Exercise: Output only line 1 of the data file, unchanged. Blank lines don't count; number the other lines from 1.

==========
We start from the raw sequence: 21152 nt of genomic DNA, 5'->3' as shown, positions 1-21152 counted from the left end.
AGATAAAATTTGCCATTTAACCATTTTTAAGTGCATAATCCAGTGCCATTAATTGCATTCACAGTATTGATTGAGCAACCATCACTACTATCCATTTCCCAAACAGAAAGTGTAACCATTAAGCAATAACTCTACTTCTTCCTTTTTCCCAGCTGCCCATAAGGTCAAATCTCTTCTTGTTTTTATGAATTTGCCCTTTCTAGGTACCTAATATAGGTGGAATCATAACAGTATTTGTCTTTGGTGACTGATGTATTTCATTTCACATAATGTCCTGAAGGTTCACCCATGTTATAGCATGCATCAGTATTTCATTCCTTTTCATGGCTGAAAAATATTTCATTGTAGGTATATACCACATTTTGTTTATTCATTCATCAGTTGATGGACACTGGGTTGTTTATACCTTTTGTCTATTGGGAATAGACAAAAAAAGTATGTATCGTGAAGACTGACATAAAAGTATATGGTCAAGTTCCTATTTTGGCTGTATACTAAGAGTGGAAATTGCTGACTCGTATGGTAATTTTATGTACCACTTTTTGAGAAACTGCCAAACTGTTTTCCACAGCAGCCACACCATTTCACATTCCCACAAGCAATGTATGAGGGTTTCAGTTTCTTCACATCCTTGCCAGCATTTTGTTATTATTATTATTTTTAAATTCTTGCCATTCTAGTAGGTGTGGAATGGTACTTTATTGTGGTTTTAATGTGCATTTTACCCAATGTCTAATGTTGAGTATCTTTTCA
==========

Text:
We start from the raw sequence: 21152 nt of genomic DNA, 5'->3' as shown, positions 1-21152 counted from the left end.